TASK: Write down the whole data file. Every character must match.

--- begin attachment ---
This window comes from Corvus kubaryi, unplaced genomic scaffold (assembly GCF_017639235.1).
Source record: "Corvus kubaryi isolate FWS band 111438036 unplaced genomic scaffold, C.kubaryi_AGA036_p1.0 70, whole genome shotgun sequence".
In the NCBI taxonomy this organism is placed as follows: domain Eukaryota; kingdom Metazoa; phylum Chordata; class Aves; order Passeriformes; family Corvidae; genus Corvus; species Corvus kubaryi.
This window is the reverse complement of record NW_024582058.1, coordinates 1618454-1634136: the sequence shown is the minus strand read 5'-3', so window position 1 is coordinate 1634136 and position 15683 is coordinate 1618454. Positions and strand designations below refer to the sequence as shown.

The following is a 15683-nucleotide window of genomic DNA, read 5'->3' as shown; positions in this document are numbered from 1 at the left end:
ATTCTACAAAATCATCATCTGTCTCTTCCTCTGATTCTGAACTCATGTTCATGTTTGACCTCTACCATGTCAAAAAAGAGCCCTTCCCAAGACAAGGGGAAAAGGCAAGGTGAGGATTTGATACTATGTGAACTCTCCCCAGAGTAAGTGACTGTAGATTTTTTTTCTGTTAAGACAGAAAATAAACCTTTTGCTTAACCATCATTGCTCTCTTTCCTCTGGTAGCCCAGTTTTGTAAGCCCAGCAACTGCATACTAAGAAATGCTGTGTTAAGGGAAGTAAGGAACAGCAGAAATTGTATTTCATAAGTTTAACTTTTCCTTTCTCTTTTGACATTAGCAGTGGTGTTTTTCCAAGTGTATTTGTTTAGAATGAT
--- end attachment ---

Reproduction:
This window comes from Corvus kubaryi, unplaced genomic scaffold (assembly GCF_017639235.1).
Source record: "Corvus kubaryi isolate FWS band 111438036 unplaced genomic scaffold, C.kubaryi_AGA036_p1.0 70, whole genome shotgun sequence".
In the NCBI taxonomy this organism is placed as follows: domain Eukaryota; kingdom Metazoa; phylum Chordata; class Aves; order Passeriformes; family Corvidae; genus Corvus; species Corvus kubaryi.
This window is the reverse complement of record NW_024582058.1, coordinates 1618454-1634136: the sequence shown is the minus strand read 5'-3', so window position 1 is coordinate 1634136 and position 15683 is coordinate 1618454. Positions and strand designations below refer to the sequence as shown.

The following is a 15683-nucleotide window of genomic DNA, read 5'->3' as shown; positions in this document are numbered from 1 at the left end:
ATTCTACAAAATCATCATCTGTCTCTTCCTCTGATTCTGAACTCATGTTCATGTTTGACCTCTACCATGTCAAAAAAGAGCCCTTCCCAAGACAAGGGGAAAAGGCAAGGTGAGGATTTGATACTATGTGAACTCTCCCCAGAGTAAGTGACTGTAGATTTTTTTTCTGTTAAGACAGAAAATAAACCTTTTGCTTAACCATCATTGCTCTCTTTCCTCTGGTAGCCCAGTTTTGTAAGCCCAGCAACTGCATACTAAGAAATGCTGTGTTAAGGGAAGTAAGGAACAGCAGAAATTGTATTTCATAAGTTTAACTTTTCCTTTCTCTTTTGACATTAGCAGTGGTGTTTTTCCAAGTGTATTTGTTTAGAATGAT